In the above configuration, notice that the C, D, and E drive letters are taken by DVD and USB drives.  If we tried to build this machine with a C partition for Windows and D partition for data storage it would fail because the drive letter is already assigned.

To accommodate this, we can alter the partitioning scripts to reassign the drive letters.  The easiest way to do this is by selecting the volume(s) that you want to use and reassigning drive letters that are not in use. 

   NOTE:  The T: and Y: drives are automatically mapped in KBE to directories in the SDA.  When you create new drive letter assignments you should avoid using T:, X: , and Y: drive letters.

To alter the above configuration, you can add the following lines to your disk part script BEFORE you do any formatting of the disk.

SELECT VOL 0

ASSIGN LETTER J

SELECT VOL 3

ASSIGN LETTER K





If you ran those commands manually in the command line of the KBE you would see the following:


W2JKSR.png

Reassigning Drive Letters with DISKPART commands


Now that the drive letters are reassigned, you could proceed with a multi partition installation and create a D drive if needed.

If we look at how the task would need to be modified in the KACE Pre-Installation script, we would have the following Pre-Installation task that could create C and D partitions on the hard drive in either BIOS or UEFI architectures.  The task would reassign the drive letters of the USB and DVD drives so they are free to be used when partitioning and formatting the hard drive in preparation for the image deployment.

Based on your configuration you may have to alter the volumes and drive letters.  The drive reassignment commands are highlighted in red in the example below.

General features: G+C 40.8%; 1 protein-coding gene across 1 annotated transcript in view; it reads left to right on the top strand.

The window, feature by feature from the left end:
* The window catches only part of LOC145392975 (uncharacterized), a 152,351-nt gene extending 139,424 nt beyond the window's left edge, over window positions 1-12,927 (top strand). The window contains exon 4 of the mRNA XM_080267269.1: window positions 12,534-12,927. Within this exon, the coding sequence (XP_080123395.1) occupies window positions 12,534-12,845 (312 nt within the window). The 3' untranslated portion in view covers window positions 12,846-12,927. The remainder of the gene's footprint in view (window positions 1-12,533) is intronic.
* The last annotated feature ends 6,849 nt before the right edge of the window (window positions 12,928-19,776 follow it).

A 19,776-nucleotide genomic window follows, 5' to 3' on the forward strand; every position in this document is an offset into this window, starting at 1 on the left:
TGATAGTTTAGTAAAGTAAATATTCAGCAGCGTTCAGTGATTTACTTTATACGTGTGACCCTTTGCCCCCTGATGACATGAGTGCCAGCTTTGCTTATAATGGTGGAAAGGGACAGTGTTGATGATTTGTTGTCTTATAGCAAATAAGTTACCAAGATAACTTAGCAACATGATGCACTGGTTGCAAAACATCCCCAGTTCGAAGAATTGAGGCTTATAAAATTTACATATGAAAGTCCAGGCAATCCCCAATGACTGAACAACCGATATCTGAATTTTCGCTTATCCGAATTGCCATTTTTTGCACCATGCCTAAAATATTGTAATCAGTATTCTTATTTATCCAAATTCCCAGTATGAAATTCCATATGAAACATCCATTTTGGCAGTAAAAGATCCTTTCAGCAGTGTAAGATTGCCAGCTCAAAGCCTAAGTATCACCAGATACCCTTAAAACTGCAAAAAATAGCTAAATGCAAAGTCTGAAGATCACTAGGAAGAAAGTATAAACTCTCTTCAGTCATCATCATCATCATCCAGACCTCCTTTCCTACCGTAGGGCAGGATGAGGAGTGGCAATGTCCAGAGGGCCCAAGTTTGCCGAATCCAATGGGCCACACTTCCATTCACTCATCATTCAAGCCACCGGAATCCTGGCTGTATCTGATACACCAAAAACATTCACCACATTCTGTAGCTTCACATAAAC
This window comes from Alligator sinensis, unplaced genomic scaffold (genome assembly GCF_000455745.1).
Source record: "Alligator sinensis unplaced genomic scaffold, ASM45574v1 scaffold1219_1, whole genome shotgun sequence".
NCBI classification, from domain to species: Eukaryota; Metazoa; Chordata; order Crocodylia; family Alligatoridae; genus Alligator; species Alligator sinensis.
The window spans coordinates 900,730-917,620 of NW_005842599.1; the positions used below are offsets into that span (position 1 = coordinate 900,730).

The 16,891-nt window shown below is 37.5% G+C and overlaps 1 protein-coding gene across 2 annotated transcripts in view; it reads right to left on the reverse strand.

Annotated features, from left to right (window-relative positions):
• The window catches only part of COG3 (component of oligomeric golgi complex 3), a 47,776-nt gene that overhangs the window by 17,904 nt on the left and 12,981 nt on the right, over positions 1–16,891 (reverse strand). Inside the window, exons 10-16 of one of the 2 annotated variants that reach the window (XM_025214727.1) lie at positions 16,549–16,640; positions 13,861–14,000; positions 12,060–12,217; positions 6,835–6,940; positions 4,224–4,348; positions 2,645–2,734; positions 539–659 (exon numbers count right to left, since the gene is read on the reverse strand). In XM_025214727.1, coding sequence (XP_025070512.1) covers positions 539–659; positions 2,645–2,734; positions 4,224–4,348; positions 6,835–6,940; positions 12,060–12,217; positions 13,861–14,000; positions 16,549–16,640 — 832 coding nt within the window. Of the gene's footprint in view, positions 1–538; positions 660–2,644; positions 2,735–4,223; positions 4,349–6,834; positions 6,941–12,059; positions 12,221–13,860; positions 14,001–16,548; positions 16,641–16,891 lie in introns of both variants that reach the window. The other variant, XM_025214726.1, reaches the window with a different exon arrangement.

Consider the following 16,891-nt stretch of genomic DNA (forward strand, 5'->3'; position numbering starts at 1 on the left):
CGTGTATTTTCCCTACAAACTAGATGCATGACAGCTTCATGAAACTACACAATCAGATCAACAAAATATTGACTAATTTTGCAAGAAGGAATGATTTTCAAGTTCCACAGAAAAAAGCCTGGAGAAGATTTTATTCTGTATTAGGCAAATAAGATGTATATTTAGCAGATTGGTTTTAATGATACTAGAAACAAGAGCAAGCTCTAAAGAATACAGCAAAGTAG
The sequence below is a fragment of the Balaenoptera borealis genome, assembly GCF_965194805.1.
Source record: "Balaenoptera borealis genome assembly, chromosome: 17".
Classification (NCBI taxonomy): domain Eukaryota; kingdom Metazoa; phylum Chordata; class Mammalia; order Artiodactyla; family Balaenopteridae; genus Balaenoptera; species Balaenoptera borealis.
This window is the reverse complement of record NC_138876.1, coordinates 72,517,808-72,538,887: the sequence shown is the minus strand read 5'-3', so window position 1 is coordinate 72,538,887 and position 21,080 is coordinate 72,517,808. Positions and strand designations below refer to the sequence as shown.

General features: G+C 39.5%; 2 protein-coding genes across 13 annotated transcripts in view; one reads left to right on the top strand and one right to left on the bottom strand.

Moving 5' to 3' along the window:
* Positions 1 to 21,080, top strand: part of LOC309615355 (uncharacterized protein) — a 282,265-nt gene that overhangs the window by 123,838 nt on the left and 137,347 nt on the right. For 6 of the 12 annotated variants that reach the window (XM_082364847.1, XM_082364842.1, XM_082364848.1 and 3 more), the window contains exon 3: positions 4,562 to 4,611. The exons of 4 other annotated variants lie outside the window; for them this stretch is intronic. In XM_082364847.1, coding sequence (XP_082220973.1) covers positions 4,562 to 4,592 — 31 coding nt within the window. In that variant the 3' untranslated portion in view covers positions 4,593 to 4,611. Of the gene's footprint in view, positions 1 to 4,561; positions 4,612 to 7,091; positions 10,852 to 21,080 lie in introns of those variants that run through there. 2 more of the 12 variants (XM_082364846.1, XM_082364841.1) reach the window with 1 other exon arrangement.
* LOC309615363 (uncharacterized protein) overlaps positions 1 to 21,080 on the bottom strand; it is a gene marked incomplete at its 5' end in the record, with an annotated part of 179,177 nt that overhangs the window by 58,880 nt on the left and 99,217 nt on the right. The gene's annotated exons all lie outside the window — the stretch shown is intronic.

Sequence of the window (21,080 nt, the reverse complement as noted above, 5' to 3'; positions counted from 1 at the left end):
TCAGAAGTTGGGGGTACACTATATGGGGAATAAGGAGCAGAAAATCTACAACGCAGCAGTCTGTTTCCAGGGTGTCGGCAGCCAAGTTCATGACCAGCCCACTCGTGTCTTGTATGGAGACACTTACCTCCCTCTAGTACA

Example – Reassigning Drive Letters and Creating a D Partition for Legacy and UEFI systems

@echo off

wpeutil UpdateBootInfo

for /f "tokens=2* delims=            " %%A in ('reg query HKLM\System\CurrentControlSet\Control /v PEFirmwareType') DO SET FIRMWARE=%%B

echo Firmware Type: %FIRMWARE%

echo Explanation of Firmware Type: (0x1 is BIOS, 0x2 is UEFI)

if %FIRMWARE%==0x1 goto BIOS

if %FIRMWARE%==0x2 goto UEFI

goto END

 

:UEFI

ECHO SELECT VOL 0

ECHO ASSIGN LETTER J

ECHO SELECT VOL 3

ECHO ASSIGN LETTER K

ECHO select disk 0

ECHO clean

ECHO convert gpt noerr

ECHO create partition efi size=200

ECHO assign letter=s

ECHO format quick fs=FAT32

ECHO Create partition msr size=128

ECHO Create partition primary size=3000

ECHO assign letter=D

ECHO format quick fs=NTFS label="Data"

ECHO create partition primary

ECHO assign letter=c

ECHO format quick fs=NTFS label="Windows"

ECHO exit

)>X:\Windows\System32\UEFI.txt

diskpart /s X:\Windows\System32\UEFI.txt

goto END

 

:BIOS

(

ECHO SELECT VOL 0

ECHO ASSIGN LETTER J

ECHO SELECT VOL 3

ECHO ASSIGN LETTER K

ECHO select disk 0

ECHO clean

ECHO create partition primary size=3000

ECHO assign letter=D

ECHO format quick fs=NTFS label="Data"

ECHO create partition primary

ECHO assign letter=c

ECHO active

ECHO format quick fs=NTFS label="Windows"

ECHO exit

)>X:\Windows\System32\BIOS.txt

diskpart /s X:\Windows\System32\BIOS.txt

goto END

 

:END



Conclusion

This guide provides the basic steps needed to create an image and deploy it successfully with the KACE SDA.  While there can be any number of partitioning combinations and drives used on Windows devices, this guide should give you a basic understanding on how you can create a single partition Windows image, and deploy it to Legacy BIOS architectures as well as UEFI architectures, while accommodating various partitioning schemes that may be needed in a production environment.